World Fantasy Convention
I went to the World Fantasy Convention in Baltimore at the beginning of the month. Overall, I’d have to say that I was underwhelmed.
This convention is only for fantasy literature. There were no people in costume, games, or movie stars. I don’t typically get into that stuff, so I thought this would work well for me, but there actually wasn’t much programming compared to other conventions I’ve attended. This is one of those conventions where you’re supposed to mingle and meet industry insiders (Yeah, that’s where I excel).
I used the term fantasy literature intentionally because this convention reminded me of some of the writing conventions I’ve attended where people look down their noses at genre fiction writers. Of course, this was a genre fiction writing convention, so I had a hard time figuring out what we were looking down our noses at until I realized we were looking down our noses at the history of our genre.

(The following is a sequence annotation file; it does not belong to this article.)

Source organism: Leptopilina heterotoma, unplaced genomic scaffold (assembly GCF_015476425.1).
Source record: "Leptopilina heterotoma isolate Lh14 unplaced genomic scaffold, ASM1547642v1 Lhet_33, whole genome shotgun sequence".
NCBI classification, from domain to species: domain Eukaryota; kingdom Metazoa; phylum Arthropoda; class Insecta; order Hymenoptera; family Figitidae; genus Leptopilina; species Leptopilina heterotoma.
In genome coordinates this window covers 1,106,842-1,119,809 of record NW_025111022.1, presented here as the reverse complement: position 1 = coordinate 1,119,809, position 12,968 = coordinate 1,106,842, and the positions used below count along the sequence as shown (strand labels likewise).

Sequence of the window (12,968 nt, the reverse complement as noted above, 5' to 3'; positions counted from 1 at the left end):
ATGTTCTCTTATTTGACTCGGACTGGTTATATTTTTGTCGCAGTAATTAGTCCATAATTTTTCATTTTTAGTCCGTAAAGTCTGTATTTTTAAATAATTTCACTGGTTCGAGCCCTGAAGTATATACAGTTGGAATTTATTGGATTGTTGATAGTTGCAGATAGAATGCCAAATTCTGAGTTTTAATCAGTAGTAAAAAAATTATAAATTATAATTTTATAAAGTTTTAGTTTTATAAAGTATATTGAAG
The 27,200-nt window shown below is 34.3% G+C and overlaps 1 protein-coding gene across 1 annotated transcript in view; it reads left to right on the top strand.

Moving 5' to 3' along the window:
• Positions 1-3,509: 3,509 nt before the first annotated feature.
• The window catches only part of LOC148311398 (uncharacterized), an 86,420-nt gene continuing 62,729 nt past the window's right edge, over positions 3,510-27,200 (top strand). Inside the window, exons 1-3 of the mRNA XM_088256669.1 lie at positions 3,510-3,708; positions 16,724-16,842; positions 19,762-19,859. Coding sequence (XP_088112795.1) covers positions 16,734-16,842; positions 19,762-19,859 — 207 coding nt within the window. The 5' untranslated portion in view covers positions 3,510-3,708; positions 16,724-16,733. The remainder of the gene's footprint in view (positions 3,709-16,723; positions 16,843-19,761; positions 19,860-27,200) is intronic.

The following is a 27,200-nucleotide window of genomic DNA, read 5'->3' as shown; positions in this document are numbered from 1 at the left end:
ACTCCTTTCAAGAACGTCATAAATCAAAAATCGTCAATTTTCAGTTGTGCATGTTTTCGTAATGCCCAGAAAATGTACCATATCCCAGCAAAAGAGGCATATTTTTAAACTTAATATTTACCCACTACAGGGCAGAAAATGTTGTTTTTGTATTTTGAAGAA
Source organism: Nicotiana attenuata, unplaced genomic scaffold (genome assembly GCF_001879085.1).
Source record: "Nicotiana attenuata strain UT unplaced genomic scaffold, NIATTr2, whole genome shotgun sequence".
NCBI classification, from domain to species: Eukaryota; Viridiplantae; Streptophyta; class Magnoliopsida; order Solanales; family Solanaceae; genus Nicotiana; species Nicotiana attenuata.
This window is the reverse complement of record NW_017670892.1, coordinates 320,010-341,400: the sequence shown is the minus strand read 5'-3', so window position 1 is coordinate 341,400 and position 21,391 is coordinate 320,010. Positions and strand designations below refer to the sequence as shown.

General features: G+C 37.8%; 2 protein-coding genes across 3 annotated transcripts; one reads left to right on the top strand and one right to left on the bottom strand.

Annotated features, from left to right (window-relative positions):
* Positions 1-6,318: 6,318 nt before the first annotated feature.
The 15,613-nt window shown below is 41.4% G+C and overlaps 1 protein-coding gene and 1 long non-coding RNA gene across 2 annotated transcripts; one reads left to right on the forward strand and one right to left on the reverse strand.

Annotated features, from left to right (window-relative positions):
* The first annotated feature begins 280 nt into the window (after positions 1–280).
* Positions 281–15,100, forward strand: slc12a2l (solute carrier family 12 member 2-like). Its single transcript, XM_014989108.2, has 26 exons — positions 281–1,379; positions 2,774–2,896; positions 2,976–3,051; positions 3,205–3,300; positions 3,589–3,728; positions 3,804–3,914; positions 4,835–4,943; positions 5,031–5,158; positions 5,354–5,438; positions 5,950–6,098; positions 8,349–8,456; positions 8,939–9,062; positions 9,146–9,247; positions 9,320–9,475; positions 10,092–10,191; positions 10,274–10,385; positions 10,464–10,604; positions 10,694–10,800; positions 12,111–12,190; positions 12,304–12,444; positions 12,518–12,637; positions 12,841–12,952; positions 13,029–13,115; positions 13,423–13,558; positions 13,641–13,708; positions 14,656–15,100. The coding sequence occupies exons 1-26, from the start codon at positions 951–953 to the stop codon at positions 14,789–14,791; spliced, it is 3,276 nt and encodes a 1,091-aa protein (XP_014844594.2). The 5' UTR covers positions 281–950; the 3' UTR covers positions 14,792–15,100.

This really didn’t hit me until I sat in on “The Future of Fantasy” panel. This panel consisted of all women who basically stated that you should only read fantasy stories from women, persons of color, and other “underrepresented” groups. When a lady from the back of the audience spoke up and said she only cared if it is a quality story, she was quickly shut down. Apparently, the genre has been dominated by white men for too long.
I’m not disagreeing with the concept, but I’m a middle of the road kind of guy. Instead of swinging the pendulum all the way in the opposite direction, why not include everyone in the future of our genre? Fantasy is pretty main-stream in our culture compared to a couple of decades ago. I’m thinking there’s enough room for everyone who wants to write a quality story.
This did not seem to be the prevailing opinion. I’m assuming I won’t be in the running for any World Fantasy Awards, but that’s okay.
On a happy note, I did get to meet a writer friend who I’ve worked with over the internet in the past. Also, I sat in on the best reading ever—If you ever get a chance to hear Andy Duncan read one of his stories aloud, you will thoroughly enjoy it. Also, the art show was pretty cool.
All-in-all, I’m glad I went for the experience, but I won’t spend the money on this one again anytime soon.